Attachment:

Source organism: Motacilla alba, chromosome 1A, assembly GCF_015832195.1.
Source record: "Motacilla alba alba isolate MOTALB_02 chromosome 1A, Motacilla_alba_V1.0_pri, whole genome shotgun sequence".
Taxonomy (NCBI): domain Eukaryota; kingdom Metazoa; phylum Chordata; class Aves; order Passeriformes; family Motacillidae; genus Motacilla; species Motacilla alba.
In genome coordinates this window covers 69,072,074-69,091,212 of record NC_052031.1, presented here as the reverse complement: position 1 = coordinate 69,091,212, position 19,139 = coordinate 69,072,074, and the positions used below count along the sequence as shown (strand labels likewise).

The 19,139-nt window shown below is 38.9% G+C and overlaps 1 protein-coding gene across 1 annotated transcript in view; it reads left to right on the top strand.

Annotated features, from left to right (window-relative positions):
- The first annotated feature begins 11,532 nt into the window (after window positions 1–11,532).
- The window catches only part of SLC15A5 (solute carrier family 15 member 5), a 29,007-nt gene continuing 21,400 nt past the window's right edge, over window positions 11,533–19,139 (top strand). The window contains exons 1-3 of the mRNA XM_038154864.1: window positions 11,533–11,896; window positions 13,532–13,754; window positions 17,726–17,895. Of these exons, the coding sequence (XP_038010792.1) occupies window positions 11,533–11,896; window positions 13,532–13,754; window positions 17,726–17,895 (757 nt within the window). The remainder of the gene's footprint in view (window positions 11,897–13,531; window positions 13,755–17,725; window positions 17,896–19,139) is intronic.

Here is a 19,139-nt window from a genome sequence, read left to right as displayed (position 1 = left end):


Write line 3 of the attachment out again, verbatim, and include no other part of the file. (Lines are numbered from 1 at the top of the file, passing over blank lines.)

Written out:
Taxonomy (NCBI): domain Eukaryota; kingdom Metazoa; phylum Chordata; class Aves; order Passeriformes; family Motacillidae; genus Motacilla; species Motacilla alba.